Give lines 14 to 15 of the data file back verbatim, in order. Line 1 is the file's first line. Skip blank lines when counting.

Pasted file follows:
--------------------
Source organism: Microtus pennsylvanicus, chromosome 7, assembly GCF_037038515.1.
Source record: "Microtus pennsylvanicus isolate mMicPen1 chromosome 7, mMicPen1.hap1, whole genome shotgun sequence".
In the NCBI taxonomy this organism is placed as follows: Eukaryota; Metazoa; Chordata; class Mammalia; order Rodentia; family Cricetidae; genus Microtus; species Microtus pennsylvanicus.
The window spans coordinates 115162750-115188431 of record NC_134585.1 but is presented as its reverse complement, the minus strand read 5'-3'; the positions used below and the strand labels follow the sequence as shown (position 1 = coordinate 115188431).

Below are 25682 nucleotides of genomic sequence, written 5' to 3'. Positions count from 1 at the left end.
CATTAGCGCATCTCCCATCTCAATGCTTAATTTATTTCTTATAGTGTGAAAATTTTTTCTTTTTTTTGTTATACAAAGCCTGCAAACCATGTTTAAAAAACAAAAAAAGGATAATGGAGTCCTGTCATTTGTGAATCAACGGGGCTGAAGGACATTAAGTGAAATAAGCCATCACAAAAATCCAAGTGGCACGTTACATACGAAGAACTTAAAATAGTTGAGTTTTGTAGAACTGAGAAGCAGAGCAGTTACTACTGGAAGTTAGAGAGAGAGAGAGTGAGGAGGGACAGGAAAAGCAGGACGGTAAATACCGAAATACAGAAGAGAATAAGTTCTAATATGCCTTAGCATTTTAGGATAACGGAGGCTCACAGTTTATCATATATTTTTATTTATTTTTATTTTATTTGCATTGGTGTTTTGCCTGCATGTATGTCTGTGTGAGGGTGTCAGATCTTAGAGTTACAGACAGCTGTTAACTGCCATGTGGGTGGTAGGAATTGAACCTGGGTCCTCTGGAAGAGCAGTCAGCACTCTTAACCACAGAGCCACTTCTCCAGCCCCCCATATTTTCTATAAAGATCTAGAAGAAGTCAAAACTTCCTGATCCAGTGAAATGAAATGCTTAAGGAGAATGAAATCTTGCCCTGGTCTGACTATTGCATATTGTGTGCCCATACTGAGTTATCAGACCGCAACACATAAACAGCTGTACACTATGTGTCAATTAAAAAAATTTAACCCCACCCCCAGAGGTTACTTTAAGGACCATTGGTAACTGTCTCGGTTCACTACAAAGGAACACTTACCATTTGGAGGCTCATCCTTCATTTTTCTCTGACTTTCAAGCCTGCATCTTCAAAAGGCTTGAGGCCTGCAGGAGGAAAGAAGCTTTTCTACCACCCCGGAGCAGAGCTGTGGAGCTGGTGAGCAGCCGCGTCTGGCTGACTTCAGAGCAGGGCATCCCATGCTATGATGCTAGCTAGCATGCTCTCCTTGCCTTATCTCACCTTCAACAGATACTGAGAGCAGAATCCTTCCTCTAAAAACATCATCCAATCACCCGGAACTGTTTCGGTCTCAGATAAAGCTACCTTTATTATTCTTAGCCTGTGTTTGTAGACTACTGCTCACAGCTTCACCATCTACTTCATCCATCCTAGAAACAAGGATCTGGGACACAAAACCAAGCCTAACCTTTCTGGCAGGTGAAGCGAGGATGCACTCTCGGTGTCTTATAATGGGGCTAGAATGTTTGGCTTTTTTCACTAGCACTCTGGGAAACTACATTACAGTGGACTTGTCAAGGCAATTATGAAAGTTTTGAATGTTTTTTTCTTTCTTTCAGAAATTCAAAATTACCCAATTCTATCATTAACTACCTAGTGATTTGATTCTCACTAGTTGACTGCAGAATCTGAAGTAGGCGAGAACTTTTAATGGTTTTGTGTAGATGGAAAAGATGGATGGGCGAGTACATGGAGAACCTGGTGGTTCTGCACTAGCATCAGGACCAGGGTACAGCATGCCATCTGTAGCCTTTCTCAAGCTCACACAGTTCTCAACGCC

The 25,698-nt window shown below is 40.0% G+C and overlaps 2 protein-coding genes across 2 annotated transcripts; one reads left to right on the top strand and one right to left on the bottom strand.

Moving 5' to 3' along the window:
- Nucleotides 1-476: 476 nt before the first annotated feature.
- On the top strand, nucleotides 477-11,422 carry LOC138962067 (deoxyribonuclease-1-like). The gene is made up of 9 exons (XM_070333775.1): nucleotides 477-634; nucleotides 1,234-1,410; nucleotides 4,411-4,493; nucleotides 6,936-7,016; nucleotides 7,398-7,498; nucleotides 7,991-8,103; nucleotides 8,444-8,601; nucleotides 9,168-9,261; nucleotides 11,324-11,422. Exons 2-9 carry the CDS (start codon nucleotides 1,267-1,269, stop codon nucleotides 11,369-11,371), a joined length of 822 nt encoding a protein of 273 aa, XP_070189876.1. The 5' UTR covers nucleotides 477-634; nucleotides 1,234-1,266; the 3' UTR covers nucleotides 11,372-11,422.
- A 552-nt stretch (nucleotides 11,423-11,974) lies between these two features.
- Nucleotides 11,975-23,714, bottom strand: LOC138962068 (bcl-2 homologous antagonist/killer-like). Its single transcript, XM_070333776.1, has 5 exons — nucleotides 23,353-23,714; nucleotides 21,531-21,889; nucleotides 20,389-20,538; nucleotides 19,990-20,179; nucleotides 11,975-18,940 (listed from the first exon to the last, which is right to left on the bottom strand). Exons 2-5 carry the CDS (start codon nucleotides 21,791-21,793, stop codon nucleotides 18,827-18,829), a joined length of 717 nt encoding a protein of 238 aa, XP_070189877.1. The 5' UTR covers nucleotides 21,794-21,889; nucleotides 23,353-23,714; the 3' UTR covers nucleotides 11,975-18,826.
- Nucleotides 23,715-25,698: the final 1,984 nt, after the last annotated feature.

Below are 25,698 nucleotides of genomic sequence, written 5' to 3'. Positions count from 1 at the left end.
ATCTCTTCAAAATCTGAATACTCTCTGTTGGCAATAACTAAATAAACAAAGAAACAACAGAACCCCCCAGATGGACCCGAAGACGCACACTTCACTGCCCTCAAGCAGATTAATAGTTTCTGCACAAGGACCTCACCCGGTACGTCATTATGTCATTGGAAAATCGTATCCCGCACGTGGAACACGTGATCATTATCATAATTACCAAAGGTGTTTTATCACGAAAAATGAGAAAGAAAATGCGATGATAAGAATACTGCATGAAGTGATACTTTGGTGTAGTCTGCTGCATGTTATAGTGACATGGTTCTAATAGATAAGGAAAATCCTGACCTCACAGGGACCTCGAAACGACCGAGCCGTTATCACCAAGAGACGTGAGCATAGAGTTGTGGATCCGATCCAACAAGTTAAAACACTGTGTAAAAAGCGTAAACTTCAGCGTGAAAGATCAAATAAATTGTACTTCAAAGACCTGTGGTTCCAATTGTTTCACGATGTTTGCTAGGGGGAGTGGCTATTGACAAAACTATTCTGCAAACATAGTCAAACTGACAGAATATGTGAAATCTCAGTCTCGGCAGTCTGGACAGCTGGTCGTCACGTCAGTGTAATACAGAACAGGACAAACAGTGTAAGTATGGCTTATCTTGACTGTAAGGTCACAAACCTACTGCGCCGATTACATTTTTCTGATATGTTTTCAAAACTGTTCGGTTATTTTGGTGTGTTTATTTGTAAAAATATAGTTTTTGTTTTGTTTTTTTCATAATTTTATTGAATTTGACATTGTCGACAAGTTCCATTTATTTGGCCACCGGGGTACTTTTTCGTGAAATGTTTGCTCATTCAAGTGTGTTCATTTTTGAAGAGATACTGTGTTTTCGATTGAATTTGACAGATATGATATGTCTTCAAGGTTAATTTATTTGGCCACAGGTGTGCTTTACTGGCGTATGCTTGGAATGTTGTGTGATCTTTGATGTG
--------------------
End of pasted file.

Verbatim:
Below are 25,698 nucleotides of genomic sequence, written 5' to 3'. Positions count from 1 at the left end.
ATCTCTTCAAAATCTGAATACTCTCTGTTGGCAATAACTAAATAAACAAAGAAACAACAGAACCCCCCAGATGGACCCGAAGACGCACACTTCACTGCCCTCAAGCAGATTAATAGTTTCTGCACAAGGACCTCACCCGGTACGTCATTATGTCATTGGAAAATCGTATCCCGCACGTGGAACACGTGATCATTATCATAATTACCAAAGGTGTTTTATCACGAAAAATGAGAAAGAAAATGCGATGATAAGAATACTGCATGAAGTGATACTTTGGTGTAGTCTGCTGCATGTTATAGTGACATGGTTCTAATAGATAAGGAAAATCCTGACCTCACAGGGACCTCGAAACGACCGAGCCGTTATCACCAAGAGACGTGAGCATAGAGTTGTGGATCCGATCCAACAAGTTAAAACACTGTGTAAAAAGCGTAAACTTCAGCGTGAAAGATCAAATAAATTGTACTTCAAAGACCTGTGGTTCCAATTGTTTCACGATGTTTGCTAGGGGGAGTGGCTATTGACAAAACTATTCTGCAAACATAGTCAAACTGACAGAATATGTGAAATCTCAGTCTCGGCAGTCTGGACAGCTGGTCGTCACGTCAGTGTAATACAGAACAGGACAAACAGTGTAAGTATGGCTTATCTTGACTGTAAGGTCACAAACCTACTGCGCCGATTACATTTTTCTGATATGTTTTCAAAACTGTTCGGTTATTTTGGTGTGTTTATTTGTAAAAATATAGTTTTTGTTTTGTTTTTTTCATAATTTTATTGAATTTGACATTGTCGACAAGTTCCATTTATTTGGCCACCGGGGTACTTTTTCGTGAAATGTTTGCTCATTCAAGTGTGTTCATTTTTGAAGAGATACTGTGTTTTCGATTGAATTTGACAGATATGATATGTCTTCAAGGTTAATTTATTTGGCCACAGGTGTGCTTTACTGGCGTATGCTTGGAATGTTGTGTGATCTTTGATGTG